Two Years Dead

Edited by Julia Rios

January 2018

When I opened up my OKCupid profile, I was already two years dead.

The first few months of my afterlife, I had stuck around my old apartment because it felt like what I was supposed to do but I could tell the dude who moved in had enough problems without walking through a cold patch of air (me) unexpectedly or sometimes catching a glimpse of me out of the corner of his eye. Plus, he was a grad student. So, really, I was just making him lose his mind quicker. Now, I tried, mostly, to stay out of people’s way but it got lonely, floating around from abandoned building to abandoned building.

Sometimes I’d go to the library after hours. I could sneak into the room where they stored the laptops and get on the internet. It looks a little weird when I do it these days, I sort of have to meld partially with it? It’s hard to explain but I look like I have a laptop for my hands. I’d just surf all night until the sun came up. I guess it wasn’t too much different from what I used to do except it wasn’t my apartment and I was dead.

I had decided I wanted to start talking to people again not just read articles about them. So I started my dating profile. I swear, I told myself I wasn’t going to meet anyone, just see who was out there. Chat a bit, you know? I used an old picture from my Facebook, one sort of buried, not my profile pic. Didn’t want anyone image searching me and finding a dead chick. I checked “I don’t want to see or be seen by straight people” because even dead, I didn’t have time for that nonsense.

Her profile had been so intriguing. Bright blue hair against skin almost golden. Her interests were smashing the patriarchy, pole dancing, and baking cookies. Her smile made me wish I could taste those cookies just to tell her how good they were. I was probably doomed from the start. I should never have messaged her.

But then she asked me how I had got my name and it’s my favorite story to tell so I did, and then I ended up telling her I could meet her for coffee! Coffee?! I didn’t need caffeine, I didn’t sleep! Plus, incorporeal, hello?! I told myself I’d just go over and see her but not let her see me.

I was definitely doomed, I should know myself better.

It was nice to be able to float, since the cafe was on the second floor. I looked in the window and melted as I saw her sitting there. She looked so cute, her hair was pink now. I was there watching her for long enough that it started to become creepy. As it got later, she looked sadder and sadder. I just… I couldn’t let her think I was a jerk. I’d rather her know and be scared than think there was something wrong with her; that I wouldn’t want to see her. I wanted to so badly.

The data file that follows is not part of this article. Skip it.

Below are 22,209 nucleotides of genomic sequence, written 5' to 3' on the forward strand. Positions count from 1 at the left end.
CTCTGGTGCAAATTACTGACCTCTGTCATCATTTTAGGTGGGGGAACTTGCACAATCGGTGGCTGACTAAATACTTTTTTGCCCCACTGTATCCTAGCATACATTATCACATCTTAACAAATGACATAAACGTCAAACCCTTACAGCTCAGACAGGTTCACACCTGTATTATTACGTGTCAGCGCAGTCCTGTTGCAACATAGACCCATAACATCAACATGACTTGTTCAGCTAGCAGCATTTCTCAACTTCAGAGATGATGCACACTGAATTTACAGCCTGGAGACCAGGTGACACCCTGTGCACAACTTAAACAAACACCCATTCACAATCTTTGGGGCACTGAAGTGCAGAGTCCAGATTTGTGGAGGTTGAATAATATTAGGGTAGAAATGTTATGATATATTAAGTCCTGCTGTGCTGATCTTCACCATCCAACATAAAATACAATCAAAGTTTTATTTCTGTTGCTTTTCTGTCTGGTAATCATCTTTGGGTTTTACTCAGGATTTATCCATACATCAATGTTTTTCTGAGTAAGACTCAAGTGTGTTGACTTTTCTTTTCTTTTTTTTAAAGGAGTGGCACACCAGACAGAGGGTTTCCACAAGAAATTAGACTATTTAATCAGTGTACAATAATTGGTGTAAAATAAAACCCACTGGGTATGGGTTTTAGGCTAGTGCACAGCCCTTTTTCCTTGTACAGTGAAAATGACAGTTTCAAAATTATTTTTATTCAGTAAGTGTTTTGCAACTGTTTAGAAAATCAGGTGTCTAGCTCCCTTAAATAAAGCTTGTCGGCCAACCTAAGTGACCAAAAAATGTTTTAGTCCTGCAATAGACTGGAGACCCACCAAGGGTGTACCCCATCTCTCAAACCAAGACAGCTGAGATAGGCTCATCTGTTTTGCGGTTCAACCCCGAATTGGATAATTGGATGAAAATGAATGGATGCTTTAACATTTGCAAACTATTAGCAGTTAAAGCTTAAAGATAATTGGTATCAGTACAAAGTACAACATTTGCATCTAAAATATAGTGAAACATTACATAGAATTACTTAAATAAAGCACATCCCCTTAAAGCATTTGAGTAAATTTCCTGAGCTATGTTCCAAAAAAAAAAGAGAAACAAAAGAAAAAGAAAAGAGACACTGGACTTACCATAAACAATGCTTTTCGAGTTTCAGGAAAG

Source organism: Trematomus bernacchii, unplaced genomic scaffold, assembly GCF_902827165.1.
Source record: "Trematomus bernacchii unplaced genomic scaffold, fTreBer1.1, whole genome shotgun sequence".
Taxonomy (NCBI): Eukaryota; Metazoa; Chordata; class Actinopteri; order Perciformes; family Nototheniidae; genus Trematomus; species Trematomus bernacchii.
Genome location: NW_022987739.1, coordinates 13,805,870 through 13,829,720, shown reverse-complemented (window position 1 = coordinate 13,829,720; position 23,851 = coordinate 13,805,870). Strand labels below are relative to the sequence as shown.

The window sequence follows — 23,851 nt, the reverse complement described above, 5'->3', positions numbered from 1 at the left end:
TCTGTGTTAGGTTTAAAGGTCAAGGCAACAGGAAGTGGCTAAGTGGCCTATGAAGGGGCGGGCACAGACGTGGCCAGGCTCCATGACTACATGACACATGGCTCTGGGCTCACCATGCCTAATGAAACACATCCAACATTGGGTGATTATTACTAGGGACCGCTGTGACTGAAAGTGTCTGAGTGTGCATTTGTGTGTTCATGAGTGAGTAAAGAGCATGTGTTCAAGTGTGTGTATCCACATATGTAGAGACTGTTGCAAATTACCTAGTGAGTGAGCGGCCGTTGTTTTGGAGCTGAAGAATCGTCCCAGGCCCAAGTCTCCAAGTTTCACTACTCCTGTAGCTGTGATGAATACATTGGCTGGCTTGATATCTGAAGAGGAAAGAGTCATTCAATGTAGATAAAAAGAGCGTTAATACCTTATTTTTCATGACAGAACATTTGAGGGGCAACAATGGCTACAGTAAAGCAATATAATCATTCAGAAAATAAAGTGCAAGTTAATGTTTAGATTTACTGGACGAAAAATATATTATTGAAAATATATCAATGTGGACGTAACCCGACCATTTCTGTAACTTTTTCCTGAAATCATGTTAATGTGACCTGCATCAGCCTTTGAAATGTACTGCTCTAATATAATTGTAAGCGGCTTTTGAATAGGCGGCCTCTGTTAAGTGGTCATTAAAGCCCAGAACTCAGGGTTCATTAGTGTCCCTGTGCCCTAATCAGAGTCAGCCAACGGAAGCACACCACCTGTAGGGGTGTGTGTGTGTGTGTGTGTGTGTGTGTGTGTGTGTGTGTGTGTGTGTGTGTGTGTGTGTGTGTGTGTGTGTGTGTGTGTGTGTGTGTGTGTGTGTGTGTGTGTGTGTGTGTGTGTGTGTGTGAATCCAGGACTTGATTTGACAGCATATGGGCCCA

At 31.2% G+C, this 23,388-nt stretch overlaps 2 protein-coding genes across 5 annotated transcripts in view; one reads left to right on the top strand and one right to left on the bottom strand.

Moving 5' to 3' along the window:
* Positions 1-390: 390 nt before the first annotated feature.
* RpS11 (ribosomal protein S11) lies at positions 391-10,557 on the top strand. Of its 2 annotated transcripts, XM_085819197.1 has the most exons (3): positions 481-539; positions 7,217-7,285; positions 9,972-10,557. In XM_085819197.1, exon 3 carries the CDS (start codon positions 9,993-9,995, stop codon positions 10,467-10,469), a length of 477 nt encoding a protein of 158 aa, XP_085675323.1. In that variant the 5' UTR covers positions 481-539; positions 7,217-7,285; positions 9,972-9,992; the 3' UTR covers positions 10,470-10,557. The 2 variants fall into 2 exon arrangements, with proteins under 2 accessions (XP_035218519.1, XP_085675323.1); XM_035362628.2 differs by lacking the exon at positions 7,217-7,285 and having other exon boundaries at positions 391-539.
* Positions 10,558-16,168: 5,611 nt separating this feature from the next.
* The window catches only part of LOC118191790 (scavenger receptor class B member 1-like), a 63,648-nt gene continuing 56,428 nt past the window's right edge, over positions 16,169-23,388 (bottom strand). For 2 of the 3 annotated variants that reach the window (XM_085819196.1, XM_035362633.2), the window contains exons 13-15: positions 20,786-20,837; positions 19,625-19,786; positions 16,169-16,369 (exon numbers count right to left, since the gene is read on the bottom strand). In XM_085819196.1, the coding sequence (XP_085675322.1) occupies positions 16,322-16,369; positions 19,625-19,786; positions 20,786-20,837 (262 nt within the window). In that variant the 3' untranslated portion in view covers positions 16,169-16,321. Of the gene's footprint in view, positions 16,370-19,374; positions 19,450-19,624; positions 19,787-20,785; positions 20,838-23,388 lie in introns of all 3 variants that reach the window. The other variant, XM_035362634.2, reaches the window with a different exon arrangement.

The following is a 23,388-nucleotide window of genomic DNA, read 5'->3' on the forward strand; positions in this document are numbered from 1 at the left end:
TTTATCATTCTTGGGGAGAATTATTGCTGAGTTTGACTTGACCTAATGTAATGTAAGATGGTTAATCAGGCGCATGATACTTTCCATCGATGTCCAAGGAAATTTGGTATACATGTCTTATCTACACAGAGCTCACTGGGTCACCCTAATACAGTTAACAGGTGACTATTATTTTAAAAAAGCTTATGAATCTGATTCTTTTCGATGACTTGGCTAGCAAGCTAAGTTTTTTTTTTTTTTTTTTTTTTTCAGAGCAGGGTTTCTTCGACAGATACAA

So I went in and walked up to her. I shook myself, remaining as solid as I could. Which, if you haven’t seen a ghost recently, is still fairly transparent.

“Uhm, hey, uhm, Kyrie? Your hair is a different color.” Smooth. Maybe if my spirit sticks around for 1,000 years I’ll get the hang of that opening line but somehow, I doubt it.

“Honor?” Her eyes widened when she saw me. I flinched, waiting for her to scream, to be confused, to leave. Still, that look in her eyes was better than the sadness that was there a minute ago.

“Yes, hi, it me.”

“You’re… more of a ghost than your picture lets on.” She said it with humor but I could tell she was shocked, maybe disappointed? I hoped not too disappointed.

“Yes, look, I’m sorry, I should have said but I just… didn’t know how to bring it up and I just… had so much fun talking to you.” I started flailing my arms around as I talked. I still hadn’t sat down and I only missed knocking into someone because I can’t touch things unless I really, really want to. The amount of things I knocked over while alive: infinite. There are some advantages to being a specter I suppose.

She held up her hands to get me to stop and then motioned for me to sit down. “Well, this will make my thing much easier. I’m transgender!” She grinned, shy. I was doomed.

I started laughing as I pulled out the seat, willing my hands to work with the object. “We’re mutually awkward at dating?”

“Yes.” She laughed too; frogs in the sky, that laugh.

“I’m still game if you are?” I said, already smitten, already planning where I would take her if she said yes.

“Yes.” She smiled, relief in her voice.

I was two years dead when I had the first date with the love of my afterlife.

About the author

Kathryn Kania

Kathryn Kania is a writer and librarian living in New England. When not thinking about mythological beings, storytelling, or food, Kathryn enjoys swing dancing and walking amongst trees.

© 2018 Kathryn Kania